Four hundred astronomers just spent the week together in Barcelona, Spain for the 17th Cool Stars conference, discussing stars, brown dwarfs, and planets. Instead of writing about the many exciting talks, splinter sessions, and discussions, I’m going to showcase the graduate student posters at the conference that won awards.
Mars is observed to have sedimentary rocks, which provide proof that liquid water once existed on the Martian surface. However, the surface of Mars would have been too cold to have permanent rivers and lakes; the authors of this paper suggest seasonal snowmelt could create enough liquid water to form these rocks.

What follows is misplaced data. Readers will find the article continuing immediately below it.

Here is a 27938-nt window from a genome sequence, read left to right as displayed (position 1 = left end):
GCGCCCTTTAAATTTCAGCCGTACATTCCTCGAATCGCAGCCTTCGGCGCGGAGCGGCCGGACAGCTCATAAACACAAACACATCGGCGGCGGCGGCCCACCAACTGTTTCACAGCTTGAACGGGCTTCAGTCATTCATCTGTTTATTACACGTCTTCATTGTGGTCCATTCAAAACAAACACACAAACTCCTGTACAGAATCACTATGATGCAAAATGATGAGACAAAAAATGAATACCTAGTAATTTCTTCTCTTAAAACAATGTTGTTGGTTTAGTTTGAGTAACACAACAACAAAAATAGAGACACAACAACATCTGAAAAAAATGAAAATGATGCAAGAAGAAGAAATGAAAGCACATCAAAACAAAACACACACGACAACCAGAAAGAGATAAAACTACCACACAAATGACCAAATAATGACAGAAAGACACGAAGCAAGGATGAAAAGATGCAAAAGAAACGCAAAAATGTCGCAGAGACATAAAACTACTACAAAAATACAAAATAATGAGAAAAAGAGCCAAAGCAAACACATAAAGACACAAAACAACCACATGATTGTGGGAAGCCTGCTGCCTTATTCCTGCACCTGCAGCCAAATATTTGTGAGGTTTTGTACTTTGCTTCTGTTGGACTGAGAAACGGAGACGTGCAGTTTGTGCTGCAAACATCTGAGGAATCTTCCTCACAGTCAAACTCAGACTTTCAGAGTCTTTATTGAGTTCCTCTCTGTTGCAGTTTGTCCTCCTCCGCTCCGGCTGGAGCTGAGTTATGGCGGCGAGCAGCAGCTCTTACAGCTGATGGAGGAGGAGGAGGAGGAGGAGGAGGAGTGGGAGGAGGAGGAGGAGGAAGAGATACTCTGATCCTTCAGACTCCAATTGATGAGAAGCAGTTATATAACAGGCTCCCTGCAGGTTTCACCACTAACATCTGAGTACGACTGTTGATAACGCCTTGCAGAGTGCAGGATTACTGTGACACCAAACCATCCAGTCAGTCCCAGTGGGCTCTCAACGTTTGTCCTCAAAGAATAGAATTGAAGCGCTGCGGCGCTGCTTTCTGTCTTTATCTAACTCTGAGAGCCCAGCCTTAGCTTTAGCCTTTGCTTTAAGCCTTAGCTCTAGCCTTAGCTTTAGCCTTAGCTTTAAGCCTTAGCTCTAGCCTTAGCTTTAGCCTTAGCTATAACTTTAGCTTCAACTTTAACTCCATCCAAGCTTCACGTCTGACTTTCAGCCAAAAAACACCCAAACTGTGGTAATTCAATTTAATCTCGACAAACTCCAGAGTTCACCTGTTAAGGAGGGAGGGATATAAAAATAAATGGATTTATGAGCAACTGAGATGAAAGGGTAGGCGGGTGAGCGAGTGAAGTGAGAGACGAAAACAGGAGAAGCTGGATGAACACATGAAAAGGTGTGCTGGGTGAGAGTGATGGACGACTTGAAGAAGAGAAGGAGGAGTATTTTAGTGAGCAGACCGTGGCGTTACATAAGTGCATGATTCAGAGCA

To characterize the newly-discovered population of small planets, this team from UC Santa Cruz investigated how planets lose mass over their lifetimes, and determined how this loss will affect planet populations. This paper suggests that we can understand the population of small planets using mass loss models, and we make predictions using these models for the masses of irradiated super-Earths.
This paper demonstrates a brand new method of calculating Hubble’s Constant using the luminosity of HII galaxies.
This paper describes an incredibly variable brown dwarf. To fit this variability with models, a combination of thick clouds and clearer areas are needed. This means that there are big dusty storms that cover large fractions of 2M2139’s surface!